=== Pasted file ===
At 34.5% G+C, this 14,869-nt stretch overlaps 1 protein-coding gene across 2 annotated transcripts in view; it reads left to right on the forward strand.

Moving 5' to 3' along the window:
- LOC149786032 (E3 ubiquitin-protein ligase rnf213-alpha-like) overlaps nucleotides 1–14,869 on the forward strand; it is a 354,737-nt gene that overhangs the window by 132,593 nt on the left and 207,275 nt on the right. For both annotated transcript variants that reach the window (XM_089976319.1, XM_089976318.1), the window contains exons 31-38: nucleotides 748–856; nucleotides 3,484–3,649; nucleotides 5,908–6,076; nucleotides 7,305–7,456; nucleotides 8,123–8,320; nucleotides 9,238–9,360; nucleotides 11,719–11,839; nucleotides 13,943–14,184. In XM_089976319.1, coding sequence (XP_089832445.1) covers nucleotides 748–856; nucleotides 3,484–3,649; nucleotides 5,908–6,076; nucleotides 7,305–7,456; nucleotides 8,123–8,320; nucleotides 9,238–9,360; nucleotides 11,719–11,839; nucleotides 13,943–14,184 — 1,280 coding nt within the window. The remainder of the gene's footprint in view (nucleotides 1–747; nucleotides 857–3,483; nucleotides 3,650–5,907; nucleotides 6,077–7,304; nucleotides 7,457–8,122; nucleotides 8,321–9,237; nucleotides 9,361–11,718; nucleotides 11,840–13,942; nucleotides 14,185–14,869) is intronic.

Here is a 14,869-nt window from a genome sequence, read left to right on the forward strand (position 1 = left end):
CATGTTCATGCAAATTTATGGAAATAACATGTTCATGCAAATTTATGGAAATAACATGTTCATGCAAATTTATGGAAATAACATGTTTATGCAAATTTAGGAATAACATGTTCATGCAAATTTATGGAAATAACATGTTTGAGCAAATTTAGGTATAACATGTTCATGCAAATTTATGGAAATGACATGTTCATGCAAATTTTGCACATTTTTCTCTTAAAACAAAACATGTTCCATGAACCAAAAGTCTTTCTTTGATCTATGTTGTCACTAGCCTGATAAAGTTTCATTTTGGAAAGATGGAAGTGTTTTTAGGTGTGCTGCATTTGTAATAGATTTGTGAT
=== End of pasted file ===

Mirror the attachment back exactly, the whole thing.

At 34.5% G+C, this 14,869-nt stretch overlaps 1 protein-coding gene across 2 annotated transcripts in view; it reads left to right on the forward strand.

Moving 5' to 3' along the window:
- LOC149786032 (E3 ubiquitin-protein ligase rnf213-alpha-like) overlaps nucleotides 1–14,869 on the forward strand; it is a 354,737-nt gene that overhangs the window by 132,593 nt on the left and 207,275 nt on the right. For both annotated transcript variants that reach the window (XM_089976319.1, XM_089976318.1), the window contains exons 31-38: nucleotides 748–856; nucleotides 3,484–3,649; nucleotides 5,908–6,076; nucleotides 7,305–7,456; nucleotides 8,123–8,320; nucleotides 9,238–9,360; nucleotides 11,719–11,839; nucleotides 13,943–14,184. In XM_089976319.1, coding sequence (XP_089832445.1) covers nucleotides 748–856; nucleotides 3,484–3,649; nucleotides 5,908–6,076; nucleotides 7,305–7,456; nucleotides 8,123–8,320; nucleotides 9,238–9,360; nucleotides 11,719–11,839; nucleotides 13,943–14,184 — 1,280 coding nt within the window. The remainder of the gene's footprint in view (nucleotides 1–747; nucleotides 857–3,483; nucleotides 3,650–5,907; nucleotides 6,077–7,304; nucleotides 7,457–8,122; nucleotides 8,321–9,237; nucleotides 9,361–11,718; nucleotides 11,840–13,942; nucleotides 14,185–14,869) is intronic.

Here is a 14,869-nt window from a genome sequence, read left to right on the forward strand (position 1 = left end):
CATGTTCATGCAAATTTATGGAAATAACATGTTCATGCAAATTTATGGAAATAACATGTTCATGCAAATTTATGGAAATAACATGTTTATGCAAATTTAGGAATAACATGTTCATGCAAATTTATGGAAATAACATGTTTGAGCAAATTTAGGTATAACATGTTCATGCAAATTTATGGAAATGACATGTTCATGCAAATTTTGCACATTTTTCTCTTAAAACAAAACATGTTCCATGAACCAAAAGTCTTTCTTTGATCTATGTTGTCACTAGCCTGATAAAGTTTCATTTTGGAAAGATGGAAGTGTTTTTAGGTGTGCTGCATTTGTAATAGATTTGTGAT